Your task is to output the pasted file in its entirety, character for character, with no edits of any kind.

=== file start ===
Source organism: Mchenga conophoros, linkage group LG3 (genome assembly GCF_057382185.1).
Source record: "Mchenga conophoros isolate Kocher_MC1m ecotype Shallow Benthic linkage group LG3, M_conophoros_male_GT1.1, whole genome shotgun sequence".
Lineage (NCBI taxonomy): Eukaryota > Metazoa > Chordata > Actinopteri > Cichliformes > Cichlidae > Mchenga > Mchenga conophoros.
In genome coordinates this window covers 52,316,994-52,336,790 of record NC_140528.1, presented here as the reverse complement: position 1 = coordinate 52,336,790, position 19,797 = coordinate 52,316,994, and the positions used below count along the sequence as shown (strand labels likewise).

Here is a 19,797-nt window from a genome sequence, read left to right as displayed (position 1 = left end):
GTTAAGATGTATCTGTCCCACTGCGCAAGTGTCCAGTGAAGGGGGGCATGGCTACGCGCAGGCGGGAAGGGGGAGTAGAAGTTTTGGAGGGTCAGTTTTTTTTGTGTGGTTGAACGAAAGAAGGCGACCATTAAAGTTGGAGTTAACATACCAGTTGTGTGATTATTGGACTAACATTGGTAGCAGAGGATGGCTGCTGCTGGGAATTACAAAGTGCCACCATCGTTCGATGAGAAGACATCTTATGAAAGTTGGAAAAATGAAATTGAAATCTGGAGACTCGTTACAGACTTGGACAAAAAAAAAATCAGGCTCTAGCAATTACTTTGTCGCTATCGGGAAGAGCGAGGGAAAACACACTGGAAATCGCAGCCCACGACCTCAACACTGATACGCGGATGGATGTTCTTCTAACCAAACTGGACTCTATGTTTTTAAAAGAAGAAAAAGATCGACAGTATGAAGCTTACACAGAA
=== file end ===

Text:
Source organism: Mchenga conophoros, linkage group LG3 (genome assembly GCF_057382185.1).
Source record: "Mchenga conophoros isolate Kocher_MC1m ecotype Shallow Benthic linkage group LG3, M_conophoros_male_GT1.1, whole genome shotgun sequence".
Lineage (NCBI taxonomy): Eukaryota > Metazoa > Chordata > Actinopteri > Cichliformes > Cichlidae > Mchenga > Mchenga conophoros.
In genome coordinates this window covers 52,316,994-52,336,790 of record NC_140528.1, presented here as the reverse complement: position 1 = coordinate 52,336,790, position 19,797 = coordinate 52,316,994, and the positions used below count along the sequence as shown (strand labels likewise).

Here is a 19,797-nt window from a genome sequence, read left to right as displayed (position 1 = left end):
GTTAAGATGTATCTGTCCCACTGCGCAAGTGTCCAGTGAAGGGGGGCATGGCTACGCGCAGGCGGGAAGGGGGAGTAGAAGTTTTGGAGGGTCAGTTTTTTTTGTGTGGTTGAACGAAAGAAGGCGACCATTAAAGTTGGAGTTAACATACCAGTTGTGTGATTATTGGACTAACATTGGTAGCAGAGGATGGCTGCTGCTGGGAATTACAAAGTGCCACCATCGTTCGATGAGAAGACATCTTATGAAAGTTGGAAAAATGAAATTGAAATCTGGAGACTCGTTACAGACTTGGACAAAAAAAAAATCAGGCTCTAGCAATTACTTTGTCGCTATCGGGAAGAGCGAGGGAAAACACACTGGAAATCGCAGCCCACGACCTCAACACTGATACGCGGATGGATGTTCTTCTAACCAAACTGGACTCTATGTTTTTAAAAGAAGAAAAAGATCGACAGTATGAAGCTTACACAGAA